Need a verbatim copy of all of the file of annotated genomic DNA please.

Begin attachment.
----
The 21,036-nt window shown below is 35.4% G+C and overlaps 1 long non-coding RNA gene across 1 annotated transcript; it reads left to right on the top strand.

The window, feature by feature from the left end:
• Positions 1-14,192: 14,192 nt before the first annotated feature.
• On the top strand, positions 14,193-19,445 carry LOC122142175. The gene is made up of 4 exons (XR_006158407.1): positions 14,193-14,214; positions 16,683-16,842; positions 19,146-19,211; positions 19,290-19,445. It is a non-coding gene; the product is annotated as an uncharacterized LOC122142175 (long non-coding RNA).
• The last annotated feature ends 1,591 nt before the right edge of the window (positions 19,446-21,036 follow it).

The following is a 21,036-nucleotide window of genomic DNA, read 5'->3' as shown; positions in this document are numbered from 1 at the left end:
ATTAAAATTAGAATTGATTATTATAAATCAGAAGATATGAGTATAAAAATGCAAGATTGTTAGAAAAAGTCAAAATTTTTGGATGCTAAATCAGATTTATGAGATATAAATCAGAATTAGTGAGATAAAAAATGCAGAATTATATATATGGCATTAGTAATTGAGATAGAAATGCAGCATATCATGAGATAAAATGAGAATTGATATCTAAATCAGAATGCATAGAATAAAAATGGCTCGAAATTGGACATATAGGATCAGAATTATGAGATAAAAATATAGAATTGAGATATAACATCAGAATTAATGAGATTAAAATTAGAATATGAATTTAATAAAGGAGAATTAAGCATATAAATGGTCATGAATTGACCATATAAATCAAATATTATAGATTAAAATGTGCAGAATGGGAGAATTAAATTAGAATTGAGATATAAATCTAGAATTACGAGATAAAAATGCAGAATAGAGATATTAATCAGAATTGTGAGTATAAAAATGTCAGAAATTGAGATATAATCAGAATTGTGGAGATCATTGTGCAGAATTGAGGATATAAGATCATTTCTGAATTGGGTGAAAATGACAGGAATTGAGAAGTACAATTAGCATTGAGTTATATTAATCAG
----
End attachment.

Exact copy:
The 21,036-nt window shown below is 35.4% G+C and overlaps 1 long non-coding RNA gene across 1 annotated transcript; it reads left to right on the top strand.

The window, feature by feature from the left end:
• Positions 1-14,192: 14,192 nt before the first annotated feature.
• On the top strand, positions 14,193-19,445 carry LOC122142175. The gene is made up of 4 exons (XR_006158407.1): positions 14,193-14,214; positions 16,683-16,842; positions 19,146-19,211; positions 19,290-19,445. It is a non-coding gene; the product is annotated as an uncharacterized LOC122142175 (long non-coding RNA).
• The last annotated feature ends 1,591 nt before the right edge of the window (positions 19,446-21,036 follow it).

The following is a 21,036-nucleotide window of genomic DNA, read 5'->3' as shown; positions in this document are numbered from 1 at the left end:
ATTAAAATTAGAATTGATTATTATAAATCAGAAGATATGAGTATAAAAATGCAAGATTGTTAGAAAAAGTCAAAATTTTTGGATGCTAAATCAGATTTATGAGATATAAATCAGAATTAGTGAGATAAAAAATGCAGAATTATATATATGGCATTAGTAATTGAGATAGAAATGCAGCATATCATGAGATAAAATGAGAATTGATATCTAAATCAGAATGCATAGAATAAAAATGGCTCGAAATTGGACATATAGGATCAGAATTATGAGATAAAAATATAGAATTGAGATATAACATCAGAATTAATGAGATTAAAATTAGAATATGAATTTAATAAAGGAGAATTAAGCATATAAATGGTCATGAATTGACCATATAAATCAAATATTATAGATTAAAATGTGCAGAATGGGAGAATTAAATTAGAATTGAGATATAAATCTAGAATTACGAGATAAAAATGCAGAATAGAGATATTAATCAGAATTGTGAGTATAAAAATGTCAGAAATTGAGATATAATCAGAATTGTGGAGATCATTGTGCAGAATTGAGGATATAAGATCATTTCTGAATTGGGTGAAAATGACAGGAATTGAGAAGTACAATTAGCATTGAGTTATATTAATCAG